On-Line Surveys: Survey Results

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How Satisfied Are You With Your Job?

Here is What Our Respondents Had to Say

We invited visitors to JobQuality.ca to tell us how satisfied they are with different aspects of their job. In all, 82 people competed the survey (47 women and 35 men). The results suggest that while these employees are quite satisfied with some aspects of their job, they are less satisfied with others.

It should be pointed out that the survey is not truly random and therefore is not representative of Canadian employees as a whole. The findings represent a snap-shot of how some visitors to the site feel about their jobs.

Source: www.jobquality.ca on-line survey: “how satisfied are you with your job?” (2001)(n= 82).

 

Just over two thirds of respondents say that they’re happy with the relationship they have with their boss. Two thirds of respondents are also satisfied or very satisfied with the sense of accomplishment they get from their work. Indeed, other research suggests that meaningful work is among the most important characteristics that individuals looks for in a job (see: What Canadians Want In A Job). Slightly under one in five expresses dissatisfaction with both these aspects. Despite the frequent claims that in a ‘knowledge based economy’ workers’ skills and talents are especially important, one in three respondents (32 percent) says they are dissatisfied with the opportunities they have to develop their skills. This suggests that there is considerable room for improvement in the area of skill use and development in Canadian workplaces.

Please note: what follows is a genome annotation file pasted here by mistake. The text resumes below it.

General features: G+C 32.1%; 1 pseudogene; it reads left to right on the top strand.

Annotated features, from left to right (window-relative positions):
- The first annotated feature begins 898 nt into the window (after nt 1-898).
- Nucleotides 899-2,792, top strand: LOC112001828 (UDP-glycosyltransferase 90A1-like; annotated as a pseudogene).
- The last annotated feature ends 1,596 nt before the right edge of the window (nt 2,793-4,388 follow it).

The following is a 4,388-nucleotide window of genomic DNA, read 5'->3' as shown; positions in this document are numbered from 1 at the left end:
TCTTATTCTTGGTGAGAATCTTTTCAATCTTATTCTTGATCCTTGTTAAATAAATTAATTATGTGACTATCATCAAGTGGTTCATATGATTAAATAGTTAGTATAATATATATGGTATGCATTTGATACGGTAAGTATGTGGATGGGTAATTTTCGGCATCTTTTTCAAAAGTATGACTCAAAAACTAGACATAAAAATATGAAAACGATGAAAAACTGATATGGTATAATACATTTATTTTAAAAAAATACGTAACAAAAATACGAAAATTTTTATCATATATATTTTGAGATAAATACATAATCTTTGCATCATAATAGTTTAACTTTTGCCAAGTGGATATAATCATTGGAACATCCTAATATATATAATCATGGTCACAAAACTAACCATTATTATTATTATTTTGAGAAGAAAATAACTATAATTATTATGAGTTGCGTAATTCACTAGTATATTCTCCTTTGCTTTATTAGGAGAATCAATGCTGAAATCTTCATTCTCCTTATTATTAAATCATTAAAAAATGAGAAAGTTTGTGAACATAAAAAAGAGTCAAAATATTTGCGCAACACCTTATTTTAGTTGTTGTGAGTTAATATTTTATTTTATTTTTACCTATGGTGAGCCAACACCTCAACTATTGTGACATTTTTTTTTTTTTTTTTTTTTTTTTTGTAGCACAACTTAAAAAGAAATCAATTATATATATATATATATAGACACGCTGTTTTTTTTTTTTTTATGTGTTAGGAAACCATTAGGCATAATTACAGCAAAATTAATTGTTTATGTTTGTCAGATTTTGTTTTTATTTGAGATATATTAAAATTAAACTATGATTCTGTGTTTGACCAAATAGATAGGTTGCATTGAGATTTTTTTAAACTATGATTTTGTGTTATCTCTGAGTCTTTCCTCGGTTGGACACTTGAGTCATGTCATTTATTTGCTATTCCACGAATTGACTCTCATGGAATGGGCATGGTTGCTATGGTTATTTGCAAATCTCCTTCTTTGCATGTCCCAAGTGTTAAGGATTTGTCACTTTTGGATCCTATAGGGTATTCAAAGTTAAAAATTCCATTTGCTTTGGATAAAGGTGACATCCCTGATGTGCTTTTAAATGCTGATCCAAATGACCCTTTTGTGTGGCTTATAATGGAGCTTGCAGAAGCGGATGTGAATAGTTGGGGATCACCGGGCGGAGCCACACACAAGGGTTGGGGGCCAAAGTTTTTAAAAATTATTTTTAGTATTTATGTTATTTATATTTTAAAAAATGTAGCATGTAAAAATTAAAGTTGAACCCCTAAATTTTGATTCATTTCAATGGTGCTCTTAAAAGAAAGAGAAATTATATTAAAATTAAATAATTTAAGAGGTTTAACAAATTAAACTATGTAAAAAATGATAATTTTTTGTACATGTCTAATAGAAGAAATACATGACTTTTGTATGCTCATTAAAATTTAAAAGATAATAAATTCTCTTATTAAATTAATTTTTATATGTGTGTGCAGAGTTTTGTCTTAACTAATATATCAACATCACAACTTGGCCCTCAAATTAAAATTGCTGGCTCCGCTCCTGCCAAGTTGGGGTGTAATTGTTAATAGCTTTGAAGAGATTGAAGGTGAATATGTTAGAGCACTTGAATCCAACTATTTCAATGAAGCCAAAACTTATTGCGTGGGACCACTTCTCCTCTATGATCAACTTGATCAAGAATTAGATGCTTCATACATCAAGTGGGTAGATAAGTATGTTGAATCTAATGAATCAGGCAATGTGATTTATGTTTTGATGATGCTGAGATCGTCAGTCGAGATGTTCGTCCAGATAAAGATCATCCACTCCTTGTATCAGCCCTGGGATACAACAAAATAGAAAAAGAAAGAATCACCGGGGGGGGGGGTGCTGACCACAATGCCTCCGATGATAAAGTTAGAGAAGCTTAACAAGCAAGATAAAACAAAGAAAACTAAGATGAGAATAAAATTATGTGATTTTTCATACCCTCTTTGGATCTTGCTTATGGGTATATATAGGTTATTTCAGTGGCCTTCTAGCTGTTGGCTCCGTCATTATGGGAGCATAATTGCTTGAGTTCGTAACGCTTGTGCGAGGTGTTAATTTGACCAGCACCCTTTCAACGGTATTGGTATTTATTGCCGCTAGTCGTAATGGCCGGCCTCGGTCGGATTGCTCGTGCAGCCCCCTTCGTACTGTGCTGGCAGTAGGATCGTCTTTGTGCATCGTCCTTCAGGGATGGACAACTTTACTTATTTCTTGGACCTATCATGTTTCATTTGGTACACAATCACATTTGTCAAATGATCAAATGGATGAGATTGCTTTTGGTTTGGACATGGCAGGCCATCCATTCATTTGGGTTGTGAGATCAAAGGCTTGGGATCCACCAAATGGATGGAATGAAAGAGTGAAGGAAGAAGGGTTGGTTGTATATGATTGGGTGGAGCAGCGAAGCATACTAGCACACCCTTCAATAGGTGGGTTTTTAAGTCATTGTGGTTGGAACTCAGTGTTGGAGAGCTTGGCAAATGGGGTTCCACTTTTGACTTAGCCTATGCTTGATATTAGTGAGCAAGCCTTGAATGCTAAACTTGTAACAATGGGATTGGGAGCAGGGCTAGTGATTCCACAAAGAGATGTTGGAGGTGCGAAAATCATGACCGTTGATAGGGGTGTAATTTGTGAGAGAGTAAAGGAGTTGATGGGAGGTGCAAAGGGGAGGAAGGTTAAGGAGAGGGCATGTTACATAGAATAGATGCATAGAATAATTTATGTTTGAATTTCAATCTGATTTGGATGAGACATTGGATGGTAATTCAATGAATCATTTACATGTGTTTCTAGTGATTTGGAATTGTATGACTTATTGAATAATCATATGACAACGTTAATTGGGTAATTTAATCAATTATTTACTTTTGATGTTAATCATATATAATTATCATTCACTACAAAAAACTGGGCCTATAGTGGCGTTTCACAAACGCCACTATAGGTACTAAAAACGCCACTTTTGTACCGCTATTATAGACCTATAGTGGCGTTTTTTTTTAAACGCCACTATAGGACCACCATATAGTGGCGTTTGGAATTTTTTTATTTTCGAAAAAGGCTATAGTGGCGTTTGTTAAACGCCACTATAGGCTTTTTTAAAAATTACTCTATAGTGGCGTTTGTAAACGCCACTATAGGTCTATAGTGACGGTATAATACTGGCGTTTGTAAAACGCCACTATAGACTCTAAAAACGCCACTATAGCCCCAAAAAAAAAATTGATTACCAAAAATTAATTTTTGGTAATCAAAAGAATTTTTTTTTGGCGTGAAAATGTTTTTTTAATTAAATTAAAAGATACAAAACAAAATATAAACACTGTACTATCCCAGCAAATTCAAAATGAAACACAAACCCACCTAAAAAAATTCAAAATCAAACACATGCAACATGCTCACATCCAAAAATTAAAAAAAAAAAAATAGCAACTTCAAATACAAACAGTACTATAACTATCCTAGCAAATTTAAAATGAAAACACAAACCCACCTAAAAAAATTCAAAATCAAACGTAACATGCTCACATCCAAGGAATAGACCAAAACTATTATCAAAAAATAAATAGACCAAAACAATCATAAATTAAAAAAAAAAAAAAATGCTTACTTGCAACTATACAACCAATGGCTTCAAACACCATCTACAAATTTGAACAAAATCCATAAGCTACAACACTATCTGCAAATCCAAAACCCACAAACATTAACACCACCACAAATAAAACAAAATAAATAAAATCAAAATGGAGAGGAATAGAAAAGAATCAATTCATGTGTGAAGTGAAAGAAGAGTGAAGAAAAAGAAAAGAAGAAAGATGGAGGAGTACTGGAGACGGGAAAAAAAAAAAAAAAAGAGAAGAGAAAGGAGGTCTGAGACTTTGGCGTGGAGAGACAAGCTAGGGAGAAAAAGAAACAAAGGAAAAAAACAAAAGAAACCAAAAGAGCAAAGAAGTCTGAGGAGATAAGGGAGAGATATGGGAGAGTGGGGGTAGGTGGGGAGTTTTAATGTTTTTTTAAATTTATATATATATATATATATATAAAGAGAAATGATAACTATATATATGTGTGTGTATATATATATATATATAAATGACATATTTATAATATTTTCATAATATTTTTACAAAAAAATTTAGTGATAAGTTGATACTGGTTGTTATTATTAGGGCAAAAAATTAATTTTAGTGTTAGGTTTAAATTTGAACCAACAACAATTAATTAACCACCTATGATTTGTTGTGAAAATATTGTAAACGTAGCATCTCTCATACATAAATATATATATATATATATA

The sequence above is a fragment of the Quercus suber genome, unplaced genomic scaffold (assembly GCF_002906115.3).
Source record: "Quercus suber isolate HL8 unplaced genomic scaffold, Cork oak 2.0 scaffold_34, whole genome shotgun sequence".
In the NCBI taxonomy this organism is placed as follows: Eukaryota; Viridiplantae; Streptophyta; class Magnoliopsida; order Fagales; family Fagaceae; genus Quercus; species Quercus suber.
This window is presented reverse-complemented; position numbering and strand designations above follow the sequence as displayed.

Almost one in three respondents also reports that they do not have access to adequate resources to do their job effectively, and 30 percent are unhappy with the amount of work they’re expected to carry. This finding is consistent with other research that indicates that many Canadians feel overworked (see: Workload and Work-Life Balance in the New Millennium)

Barely half of the survey respondents say they are satisfied with their pay. This finding is not surprising, given that the median family income in Canada declined by $1,100 between 1990 and 1999. Moreover, a recent Leger Marketing poll indicated that 40 percent of Canadians believe they got poorer over the past 10 years.

 

We would like to thank those visitors who took the time to complete this survey.

 

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